There was no error in the refusal. It will be observed that the request did not state a proposition which, if granted and adopted, would warrant the jury in finding for the plaintiffs. It called upon the court to leave it to the jury to find the making of the representations, that the plaintiffs relied upon and were deceived by them, and that they were false, and from these findings to find liability. But in these findings there would not be culpability established against the defendants. If the jury should not also find that the representations were fraudulent, that is, that the defendants knew when they made them that they were false, or that they assumed and expressly professed knowledge that they were true, there would still be lacking one fact in the series necessary to charge them. It is true, that the jury might, if they should have found the facts indicated in the request, have inferred from them, and so have found, guilty and fraudulent knowledge. But it was in the province of the jury so to find, while the request assumed it as an inference the court, as a matter of law, would make. The court had already charged the jury, that if representations of soundness were made, which the defendants knew were false, or knew, or had been informed of facts or circumstances which would have led a man of common sense and prudence to believe or think that the ship was or might be wormed, etc. The request should have embodied this element of knowledge of the falsity of the representations, or information of facts and circumstances which would put upon inquiry. ( Hammatt v. Emerson, 27 Maine, 308; Marsh v. Falker, 40 N.Y., 562, and note.)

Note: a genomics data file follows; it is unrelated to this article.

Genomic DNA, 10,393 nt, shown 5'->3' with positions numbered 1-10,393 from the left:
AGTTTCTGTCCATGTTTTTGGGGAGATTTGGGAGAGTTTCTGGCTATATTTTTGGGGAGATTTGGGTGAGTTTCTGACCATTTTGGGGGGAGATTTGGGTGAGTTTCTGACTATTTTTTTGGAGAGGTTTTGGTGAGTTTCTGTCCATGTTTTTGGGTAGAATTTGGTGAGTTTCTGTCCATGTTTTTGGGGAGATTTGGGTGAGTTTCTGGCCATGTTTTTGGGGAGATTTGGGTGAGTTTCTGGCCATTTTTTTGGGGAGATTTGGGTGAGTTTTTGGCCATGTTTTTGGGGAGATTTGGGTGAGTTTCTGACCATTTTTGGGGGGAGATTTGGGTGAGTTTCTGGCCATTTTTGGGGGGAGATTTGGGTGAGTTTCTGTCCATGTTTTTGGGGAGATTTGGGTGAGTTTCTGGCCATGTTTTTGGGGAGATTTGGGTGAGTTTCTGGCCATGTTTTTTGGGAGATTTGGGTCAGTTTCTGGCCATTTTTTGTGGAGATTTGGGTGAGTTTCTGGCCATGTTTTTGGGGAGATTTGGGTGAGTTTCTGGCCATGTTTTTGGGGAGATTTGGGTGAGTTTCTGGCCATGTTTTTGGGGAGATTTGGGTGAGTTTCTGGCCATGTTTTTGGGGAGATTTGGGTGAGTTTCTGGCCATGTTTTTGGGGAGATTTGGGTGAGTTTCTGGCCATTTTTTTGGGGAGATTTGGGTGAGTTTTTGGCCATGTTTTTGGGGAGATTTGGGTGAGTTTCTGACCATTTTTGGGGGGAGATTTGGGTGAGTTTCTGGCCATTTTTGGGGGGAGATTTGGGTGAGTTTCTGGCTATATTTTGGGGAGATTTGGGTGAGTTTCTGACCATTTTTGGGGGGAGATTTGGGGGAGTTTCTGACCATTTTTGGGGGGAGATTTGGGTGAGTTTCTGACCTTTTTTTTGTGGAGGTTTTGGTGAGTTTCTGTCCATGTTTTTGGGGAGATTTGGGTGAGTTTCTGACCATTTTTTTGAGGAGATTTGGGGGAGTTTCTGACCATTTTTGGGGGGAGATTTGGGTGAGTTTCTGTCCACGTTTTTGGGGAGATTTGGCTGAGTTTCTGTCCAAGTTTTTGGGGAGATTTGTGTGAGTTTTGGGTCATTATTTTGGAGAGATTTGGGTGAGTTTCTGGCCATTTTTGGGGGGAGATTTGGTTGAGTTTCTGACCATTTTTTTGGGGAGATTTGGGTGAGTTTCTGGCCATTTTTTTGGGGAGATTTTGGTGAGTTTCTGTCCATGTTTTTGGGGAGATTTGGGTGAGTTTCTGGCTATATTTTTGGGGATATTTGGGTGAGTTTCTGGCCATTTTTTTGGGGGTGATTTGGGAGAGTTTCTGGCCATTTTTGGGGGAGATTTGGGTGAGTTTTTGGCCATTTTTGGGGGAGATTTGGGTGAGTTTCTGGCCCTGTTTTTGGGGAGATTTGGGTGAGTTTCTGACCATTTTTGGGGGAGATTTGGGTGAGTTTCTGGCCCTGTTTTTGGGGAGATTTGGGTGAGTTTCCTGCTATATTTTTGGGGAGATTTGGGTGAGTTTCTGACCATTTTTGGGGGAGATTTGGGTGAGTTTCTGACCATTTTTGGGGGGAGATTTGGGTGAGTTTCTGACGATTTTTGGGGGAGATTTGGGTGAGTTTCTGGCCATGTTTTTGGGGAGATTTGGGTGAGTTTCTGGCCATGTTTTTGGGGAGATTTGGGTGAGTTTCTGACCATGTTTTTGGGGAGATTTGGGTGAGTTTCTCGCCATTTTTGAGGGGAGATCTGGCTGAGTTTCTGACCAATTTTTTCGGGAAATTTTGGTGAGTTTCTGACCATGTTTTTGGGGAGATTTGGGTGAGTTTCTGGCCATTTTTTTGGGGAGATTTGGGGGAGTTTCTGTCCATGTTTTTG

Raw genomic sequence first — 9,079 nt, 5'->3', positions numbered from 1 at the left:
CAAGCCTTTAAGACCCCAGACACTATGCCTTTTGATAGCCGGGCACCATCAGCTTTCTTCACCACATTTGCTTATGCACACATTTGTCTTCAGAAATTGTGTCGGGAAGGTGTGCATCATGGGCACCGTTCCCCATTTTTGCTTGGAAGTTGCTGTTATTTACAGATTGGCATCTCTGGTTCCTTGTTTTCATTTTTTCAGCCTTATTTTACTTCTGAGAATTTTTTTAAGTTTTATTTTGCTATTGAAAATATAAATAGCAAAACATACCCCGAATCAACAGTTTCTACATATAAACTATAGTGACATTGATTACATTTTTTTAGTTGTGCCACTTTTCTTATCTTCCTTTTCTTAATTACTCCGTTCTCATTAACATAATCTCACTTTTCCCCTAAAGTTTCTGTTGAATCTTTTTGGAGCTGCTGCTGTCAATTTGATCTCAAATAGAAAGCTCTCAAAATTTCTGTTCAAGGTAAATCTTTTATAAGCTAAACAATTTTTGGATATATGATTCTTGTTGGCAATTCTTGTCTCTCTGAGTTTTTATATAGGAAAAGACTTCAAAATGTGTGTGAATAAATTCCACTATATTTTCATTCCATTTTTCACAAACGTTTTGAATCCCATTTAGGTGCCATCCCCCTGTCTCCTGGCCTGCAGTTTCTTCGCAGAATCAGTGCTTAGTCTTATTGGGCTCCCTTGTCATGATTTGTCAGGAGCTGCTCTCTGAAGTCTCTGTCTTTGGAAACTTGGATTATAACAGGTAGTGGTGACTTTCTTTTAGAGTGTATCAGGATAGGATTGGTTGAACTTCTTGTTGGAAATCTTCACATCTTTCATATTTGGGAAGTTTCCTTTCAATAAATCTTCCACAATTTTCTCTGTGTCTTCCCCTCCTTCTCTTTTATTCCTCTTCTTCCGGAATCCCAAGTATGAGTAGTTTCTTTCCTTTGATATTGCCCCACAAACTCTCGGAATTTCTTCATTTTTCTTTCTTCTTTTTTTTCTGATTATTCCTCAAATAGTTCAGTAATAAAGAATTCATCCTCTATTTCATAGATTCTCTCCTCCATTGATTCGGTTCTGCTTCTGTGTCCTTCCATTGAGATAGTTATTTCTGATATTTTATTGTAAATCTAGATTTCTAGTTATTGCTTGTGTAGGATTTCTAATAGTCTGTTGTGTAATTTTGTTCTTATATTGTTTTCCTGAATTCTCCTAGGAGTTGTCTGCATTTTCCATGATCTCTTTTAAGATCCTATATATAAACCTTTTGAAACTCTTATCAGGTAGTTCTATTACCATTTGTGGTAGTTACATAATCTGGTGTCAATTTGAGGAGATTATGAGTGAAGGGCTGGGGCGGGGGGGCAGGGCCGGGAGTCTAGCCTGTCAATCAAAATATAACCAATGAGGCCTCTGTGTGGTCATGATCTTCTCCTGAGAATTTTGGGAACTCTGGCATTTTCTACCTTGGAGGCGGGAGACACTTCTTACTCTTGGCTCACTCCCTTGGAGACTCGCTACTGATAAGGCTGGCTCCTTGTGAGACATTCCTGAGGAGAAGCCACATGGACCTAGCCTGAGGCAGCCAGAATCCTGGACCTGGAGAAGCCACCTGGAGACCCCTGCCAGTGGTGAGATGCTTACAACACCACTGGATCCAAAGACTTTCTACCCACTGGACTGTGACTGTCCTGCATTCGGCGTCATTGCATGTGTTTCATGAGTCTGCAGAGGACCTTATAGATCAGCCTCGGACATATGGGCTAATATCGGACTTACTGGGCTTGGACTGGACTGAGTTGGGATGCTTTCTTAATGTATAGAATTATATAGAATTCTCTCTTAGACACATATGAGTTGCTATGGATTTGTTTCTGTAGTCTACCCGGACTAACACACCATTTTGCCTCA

The plaintiffs requested the court to charge "that if the defendants or any of them, or their agent, made representations that the vessel was sound, in such manner as to import knowledge in him or them of the fact that she was sound, and made them with the intent that the plaintiff should rely on them, and the plaintiffs did rely on them, and they turn out to be false, the plaintiffs are entitled to recover." But for one phrase in this request it might have been sustained. That phrase is, "or their agent." We have already shown, that a verdict for the plaintiffs, based upon the representations of Kelly, the broker, would not have been well founded; for the reason that the plaintiffs did not rely upon them in making the purchase. But the court, if it had acceded to the request of the plaintiffs, would have instructed the jury that they might have found a verdict upon those representations, if they were made in a manner to import knowledge. The court was not bound to do this, nor was it compelled to separate the proper parts of the request from those not proper. Hence there was no error in the refusal to charge as requested in this proposition as a whole.
We have not been able to find that in the points suggested in the argument and brief of the appellant, there was any error on the trial, or in the charge to the jury, or in the refusals to charge.
The judgment of the court below must therefore be affirmed, with costs to the respondents.